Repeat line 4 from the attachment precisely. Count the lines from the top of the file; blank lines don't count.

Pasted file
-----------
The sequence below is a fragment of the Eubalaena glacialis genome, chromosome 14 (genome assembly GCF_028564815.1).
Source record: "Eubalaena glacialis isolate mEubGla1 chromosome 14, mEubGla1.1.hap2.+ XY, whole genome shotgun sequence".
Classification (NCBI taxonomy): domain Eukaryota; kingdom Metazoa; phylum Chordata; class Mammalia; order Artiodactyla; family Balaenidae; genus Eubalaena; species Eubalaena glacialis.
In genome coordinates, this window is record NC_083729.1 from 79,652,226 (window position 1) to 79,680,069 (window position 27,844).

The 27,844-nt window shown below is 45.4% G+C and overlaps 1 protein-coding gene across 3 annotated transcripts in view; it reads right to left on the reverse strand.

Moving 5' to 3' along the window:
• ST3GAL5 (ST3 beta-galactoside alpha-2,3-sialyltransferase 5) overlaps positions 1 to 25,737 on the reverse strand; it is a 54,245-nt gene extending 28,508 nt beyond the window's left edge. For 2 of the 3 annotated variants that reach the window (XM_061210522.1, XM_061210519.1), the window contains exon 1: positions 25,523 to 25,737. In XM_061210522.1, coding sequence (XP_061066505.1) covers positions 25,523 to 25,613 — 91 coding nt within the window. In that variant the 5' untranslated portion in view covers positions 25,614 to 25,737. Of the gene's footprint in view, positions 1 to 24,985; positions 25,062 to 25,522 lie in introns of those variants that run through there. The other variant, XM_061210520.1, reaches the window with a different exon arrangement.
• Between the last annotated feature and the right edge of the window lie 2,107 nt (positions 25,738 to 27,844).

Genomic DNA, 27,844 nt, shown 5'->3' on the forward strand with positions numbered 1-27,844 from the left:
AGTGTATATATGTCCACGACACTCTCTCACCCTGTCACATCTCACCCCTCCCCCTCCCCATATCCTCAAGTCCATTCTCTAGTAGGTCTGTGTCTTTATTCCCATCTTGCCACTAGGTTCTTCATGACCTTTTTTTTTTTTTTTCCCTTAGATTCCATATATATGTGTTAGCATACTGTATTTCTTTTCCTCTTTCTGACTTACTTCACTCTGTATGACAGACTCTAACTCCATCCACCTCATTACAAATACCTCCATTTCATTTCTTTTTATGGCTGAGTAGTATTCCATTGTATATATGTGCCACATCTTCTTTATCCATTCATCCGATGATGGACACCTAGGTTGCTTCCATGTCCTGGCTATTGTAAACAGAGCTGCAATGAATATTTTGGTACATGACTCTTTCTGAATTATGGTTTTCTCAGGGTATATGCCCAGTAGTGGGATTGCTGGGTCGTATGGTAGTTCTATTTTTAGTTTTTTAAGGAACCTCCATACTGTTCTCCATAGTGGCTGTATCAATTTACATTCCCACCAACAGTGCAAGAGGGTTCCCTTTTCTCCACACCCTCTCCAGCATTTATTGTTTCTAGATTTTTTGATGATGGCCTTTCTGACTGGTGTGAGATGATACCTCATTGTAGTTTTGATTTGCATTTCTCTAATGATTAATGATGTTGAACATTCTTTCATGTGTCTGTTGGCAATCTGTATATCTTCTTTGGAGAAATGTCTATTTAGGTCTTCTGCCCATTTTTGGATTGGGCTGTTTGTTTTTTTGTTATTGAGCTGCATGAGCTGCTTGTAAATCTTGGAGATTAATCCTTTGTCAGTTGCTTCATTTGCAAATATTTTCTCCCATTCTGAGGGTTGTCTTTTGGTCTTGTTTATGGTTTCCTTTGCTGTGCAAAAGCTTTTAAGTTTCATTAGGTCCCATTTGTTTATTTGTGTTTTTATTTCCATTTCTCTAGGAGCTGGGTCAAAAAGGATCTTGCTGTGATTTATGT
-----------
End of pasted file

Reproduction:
In genome coordinates, this window is record NC_083729.1 from 79,652,226 (window position 1) to 79,680,069 (window position 27,844).